12. 12. Typical vs Atypical vs Non-Cardiac Aggravated by exertion or emotional stress Relieved by rest or nitroglycerin Diffuse retrosternal chest pain or discomfort 3 / 3 Typical 2 / 3 Atypical 1 / 3 Noncardiac
  13. 13. Causes of Chest Pain CARDIAC RESPIRATORY GASTROINTESTINAL MISC. Ischemic Heart Disease Bronchospasm Reflux Disease (GERD) Rib Fracture Aortic Stenosis Pulmonary Embolism Acid Peptic Disease Precordial Catch Mitral Valve Prolapse Respiratory Tract Infection Esophageal Motility Disorders Acute Chest Syndrome Pericarditis Pleurisy Esophageal Rupture Costochondritis Myocarditis Pneumothorax Pancreatitis Herpes Zoster Cardiac Tamponade Hemothorax Cholecystitis Anxiety Disorder Aortic Dissection Empyema Biliary Colic Panic Disorder
  14. 14. Triple Rule Out C.T Angiography • TRO-CTA provides a cost-effective evaluation of aorta, coronaries, and pulmonary arteries in patients presenting with acute chest pain. • Rules out three life threatening causes: 1 - Coronary Artery Disease 2 - Pulmonary Embolism 3 - Aortic Dissection +/- Cardiac Tamponade • Can safely eliminate the need of further testing in 75% of the patients.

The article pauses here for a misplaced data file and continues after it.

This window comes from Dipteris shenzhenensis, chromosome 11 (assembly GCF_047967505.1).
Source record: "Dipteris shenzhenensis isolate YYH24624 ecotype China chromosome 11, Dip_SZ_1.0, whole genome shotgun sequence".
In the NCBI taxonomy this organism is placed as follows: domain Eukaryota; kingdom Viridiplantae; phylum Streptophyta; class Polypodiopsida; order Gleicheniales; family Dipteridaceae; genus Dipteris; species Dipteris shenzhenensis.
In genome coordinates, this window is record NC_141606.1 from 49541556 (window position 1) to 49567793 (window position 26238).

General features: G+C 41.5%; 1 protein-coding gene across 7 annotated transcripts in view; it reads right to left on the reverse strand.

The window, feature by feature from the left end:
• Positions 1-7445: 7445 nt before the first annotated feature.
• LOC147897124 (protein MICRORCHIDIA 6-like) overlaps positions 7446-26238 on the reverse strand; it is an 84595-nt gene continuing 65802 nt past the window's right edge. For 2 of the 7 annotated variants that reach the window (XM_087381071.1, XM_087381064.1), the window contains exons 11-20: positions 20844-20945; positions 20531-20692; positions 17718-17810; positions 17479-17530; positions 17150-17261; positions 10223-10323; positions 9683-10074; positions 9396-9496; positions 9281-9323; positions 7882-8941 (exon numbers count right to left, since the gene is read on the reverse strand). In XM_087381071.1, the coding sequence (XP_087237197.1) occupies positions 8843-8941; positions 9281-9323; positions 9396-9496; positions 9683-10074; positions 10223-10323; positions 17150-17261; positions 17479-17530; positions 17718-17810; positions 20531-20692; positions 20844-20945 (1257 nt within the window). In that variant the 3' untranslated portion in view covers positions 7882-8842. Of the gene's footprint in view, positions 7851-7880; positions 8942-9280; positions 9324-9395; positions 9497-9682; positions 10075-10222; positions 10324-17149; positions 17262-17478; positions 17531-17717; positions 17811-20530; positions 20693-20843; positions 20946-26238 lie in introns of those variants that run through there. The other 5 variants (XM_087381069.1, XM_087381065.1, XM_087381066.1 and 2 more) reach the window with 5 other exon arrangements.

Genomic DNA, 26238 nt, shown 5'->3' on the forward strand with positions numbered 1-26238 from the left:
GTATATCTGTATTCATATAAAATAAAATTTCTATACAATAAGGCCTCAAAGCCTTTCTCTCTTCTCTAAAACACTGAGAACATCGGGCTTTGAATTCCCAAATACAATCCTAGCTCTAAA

15. 15. 2. Cardiovascular causes of Chest Pain
  16. 16. Ischemic Heart Disease • IHD must be excluded in all patients presenting with chest pain. • Especially in middle and old age groups. Initial suspicion is on history. • ECG may be normal in early stages of ACS, so a normal ECG doesn’t exclude ACS. • Angina Pectoris is typical chest pain < 30 min (similar episodes in past) - Seen in stable angina, coronary vasospasm • Acute Coronary Syndrome (ACS) is typical / atypical chest pain > 30 min - Seen in unstable angina (38%), NSTEMI (25%), STEMI (30%)
  17. 17. Ischemic Heart Disease • Unstable Angina (UA) - occurs at rest or with minimal exertion - it is severe and van be of new onset - it can occur with a crescendo pattern (distinctively more severe, prolonged, and frequent than previous episodes) - may or may not be relieved by rest or S/L nitrates - can precede myocardial infarction • Decubitus Angina - Typical chest pain which appears after lying down - Due to increase in venous return and preload - Seen in heart failure and/or severe underlying CAD